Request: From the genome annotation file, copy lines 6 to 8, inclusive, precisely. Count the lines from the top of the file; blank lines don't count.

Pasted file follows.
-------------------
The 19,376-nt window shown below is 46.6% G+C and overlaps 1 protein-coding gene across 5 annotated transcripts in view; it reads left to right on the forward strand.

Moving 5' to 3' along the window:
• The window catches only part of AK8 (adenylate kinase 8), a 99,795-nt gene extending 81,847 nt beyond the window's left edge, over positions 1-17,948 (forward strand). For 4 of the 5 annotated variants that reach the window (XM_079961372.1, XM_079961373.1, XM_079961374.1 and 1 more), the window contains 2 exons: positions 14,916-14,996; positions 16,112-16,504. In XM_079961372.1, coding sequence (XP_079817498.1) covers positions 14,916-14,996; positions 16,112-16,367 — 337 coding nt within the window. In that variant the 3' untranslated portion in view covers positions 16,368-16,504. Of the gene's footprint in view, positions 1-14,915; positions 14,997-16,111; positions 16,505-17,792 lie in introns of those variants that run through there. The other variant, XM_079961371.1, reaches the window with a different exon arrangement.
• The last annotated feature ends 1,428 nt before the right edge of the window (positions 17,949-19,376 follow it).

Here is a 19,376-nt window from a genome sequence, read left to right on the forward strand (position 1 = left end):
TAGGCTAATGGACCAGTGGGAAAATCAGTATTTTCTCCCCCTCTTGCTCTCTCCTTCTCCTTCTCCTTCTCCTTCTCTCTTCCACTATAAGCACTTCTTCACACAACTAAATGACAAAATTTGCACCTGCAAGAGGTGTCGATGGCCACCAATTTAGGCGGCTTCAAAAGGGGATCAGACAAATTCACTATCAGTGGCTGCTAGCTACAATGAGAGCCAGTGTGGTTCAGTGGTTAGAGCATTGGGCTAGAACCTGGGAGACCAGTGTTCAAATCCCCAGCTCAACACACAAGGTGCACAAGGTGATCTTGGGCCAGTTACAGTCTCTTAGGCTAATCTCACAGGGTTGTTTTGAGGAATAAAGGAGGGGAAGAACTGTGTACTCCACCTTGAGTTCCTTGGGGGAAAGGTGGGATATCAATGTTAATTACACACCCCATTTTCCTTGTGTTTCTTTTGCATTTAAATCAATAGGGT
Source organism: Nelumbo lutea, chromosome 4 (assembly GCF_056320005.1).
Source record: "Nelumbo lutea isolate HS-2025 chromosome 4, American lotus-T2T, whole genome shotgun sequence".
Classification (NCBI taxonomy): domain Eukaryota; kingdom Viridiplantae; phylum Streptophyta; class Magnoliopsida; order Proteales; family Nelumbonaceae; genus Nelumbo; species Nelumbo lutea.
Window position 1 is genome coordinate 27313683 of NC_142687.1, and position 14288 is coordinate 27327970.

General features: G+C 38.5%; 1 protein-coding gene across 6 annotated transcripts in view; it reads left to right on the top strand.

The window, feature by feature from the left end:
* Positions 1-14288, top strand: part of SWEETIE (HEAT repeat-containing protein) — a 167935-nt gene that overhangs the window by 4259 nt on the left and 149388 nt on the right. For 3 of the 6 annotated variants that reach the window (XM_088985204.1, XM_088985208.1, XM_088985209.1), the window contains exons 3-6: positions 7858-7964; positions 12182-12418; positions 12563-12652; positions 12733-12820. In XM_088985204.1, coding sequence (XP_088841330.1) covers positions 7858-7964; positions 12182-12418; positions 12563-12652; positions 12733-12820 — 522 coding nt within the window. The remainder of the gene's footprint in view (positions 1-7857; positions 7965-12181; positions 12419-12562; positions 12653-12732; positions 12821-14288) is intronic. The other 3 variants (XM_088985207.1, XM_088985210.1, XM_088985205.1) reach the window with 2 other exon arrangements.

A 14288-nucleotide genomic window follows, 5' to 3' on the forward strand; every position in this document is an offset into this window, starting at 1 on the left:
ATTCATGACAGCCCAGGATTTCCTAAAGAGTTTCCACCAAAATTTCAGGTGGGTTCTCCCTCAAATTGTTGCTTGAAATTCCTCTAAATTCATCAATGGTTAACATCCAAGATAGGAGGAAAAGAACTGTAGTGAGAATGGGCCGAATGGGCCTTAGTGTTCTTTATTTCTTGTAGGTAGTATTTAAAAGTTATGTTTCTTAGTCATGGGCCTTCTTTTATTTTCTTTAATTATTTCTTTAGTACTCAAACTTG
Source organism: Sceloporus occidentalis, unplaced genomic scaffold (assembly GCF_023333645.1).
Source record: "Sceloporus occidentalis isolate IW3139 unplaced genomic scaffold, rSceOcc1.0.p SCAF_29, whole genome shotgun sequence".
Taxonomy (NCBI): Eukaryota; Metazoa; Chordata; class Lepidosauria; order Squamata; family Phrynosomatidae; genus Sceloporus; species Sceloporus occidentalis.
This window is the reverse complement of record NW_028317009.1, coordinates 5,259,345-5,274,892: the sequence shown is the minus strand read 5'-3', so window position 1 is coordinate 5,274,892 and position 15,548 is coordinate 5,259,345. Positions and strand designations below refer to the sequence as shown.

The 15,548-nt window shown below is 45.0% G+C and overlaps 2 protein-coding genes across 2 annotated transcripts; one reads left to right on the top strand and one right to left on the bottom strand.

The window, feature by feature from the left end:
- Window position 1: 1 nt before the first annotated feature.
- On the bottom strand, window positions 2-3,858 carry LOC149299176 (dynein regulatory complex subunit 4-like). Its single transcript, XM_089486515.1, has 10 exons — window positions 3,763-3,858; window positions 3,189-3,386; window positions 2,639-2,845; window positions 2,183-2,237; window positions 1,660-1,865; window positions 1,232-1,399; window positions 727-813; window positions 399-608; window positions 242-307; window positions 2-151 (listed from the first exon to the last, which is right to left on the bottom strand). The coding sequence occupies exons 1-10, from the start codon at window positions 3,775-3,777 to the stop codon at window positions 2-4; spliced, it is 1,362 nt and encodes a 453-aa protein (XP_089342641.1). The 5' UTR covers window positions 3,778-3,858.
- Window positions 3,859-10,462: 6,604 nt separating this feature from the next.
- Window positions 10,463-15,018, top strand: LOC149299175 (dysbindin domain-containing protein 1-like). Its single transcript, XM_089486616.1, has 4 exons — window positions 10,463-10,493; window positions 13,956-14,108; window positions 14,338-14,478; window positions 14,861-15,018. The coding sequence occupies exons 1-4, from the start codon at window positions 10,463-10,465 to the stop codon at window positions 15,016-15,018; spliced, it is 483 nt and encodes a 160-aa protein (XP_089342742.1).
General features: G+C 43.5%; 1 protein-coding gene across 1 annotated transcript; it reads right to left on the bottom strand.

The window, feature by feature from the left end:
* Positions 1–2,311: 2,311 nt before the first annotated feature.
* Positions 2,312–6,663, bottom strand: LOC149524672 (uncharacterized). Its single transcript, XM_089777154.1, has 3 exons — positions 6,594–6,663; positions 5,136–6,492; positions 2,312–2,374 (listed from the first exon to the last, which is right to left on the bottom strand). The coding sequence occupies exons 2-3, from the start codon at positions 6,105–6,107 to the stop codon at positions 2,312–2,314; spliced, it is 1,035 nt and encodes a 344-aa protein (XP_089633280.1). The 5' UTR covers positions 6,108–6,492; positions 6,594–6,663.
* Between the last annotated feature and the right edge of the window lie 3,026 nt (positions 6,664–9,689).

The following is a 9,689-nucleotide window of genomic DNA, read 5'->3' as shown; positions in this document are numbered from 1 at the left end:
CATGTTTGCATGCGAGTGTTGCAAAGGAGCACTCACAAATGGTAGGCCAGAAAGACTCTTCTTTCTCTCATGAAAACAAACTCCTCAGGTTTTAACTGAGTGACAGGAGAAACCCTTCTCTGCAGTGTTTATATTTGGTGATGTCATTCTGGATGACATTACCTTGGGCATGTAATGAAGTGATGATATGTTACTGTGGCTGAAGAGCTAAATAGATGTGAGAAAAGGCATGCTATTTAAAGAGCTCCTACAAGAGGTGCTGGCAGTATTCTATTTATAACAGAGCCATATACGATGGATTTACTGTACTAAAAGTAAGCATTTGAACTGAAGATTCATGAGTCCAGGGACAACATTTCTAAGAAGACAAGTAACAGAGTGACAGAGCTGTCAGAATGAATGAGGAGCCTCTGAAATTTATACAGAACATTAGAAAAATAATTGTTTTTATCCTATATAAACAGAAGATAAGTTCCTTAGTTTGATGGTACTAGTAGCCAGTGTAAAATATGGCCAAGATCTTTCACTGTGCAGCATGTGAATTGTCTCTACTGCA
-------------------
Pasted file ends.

TAGGCTAATGGACCAGTGGGAAAATCAGTATTTTCTCCCCCTCTTGCTCTCTCCTTCTCCTTCTCCTTCTCCTTCTCTCTTCCACTATAAGCACTTCTTCACACAACTAAATGACAAAATTTGCACCTGCAAGAGGTGTCGATGGCCACCAATTTAGGCGGCTTCAAAAGGGGATCAGACAAATTCACTATCAGTGGCTGCTAGCTACAATGAGAGCCAGTGTGGTTCAGTGGTTAGAGCATTGGGCTAGAACCTGGGAGACCAGTGTTCAAATCCCCAGCTCAACACACAAGGTGCACAAGGTGATCTTGGGCCAGTTACAGTCTCTTAGGCTAATCTCACAGGGTTGTTTTGAGGAATAAAGGAGGGGAAGAACTGTGTACTCCACCTTGAGTTCCTTGGGGGAAAGGTGGGATATCAATGTTAATTACACACCCCATTTTCCTTGTGTTTCTTTTGCATTTAAATCAATAGGGT
Source organism: Nelumbo lutea, chromosome 4 (assembly GCF_056320005.1).
Source record: "Nelumbo lutea isolate HS-2025 chromosome 4, American lotus-T2T, whole genome shotgun sequence".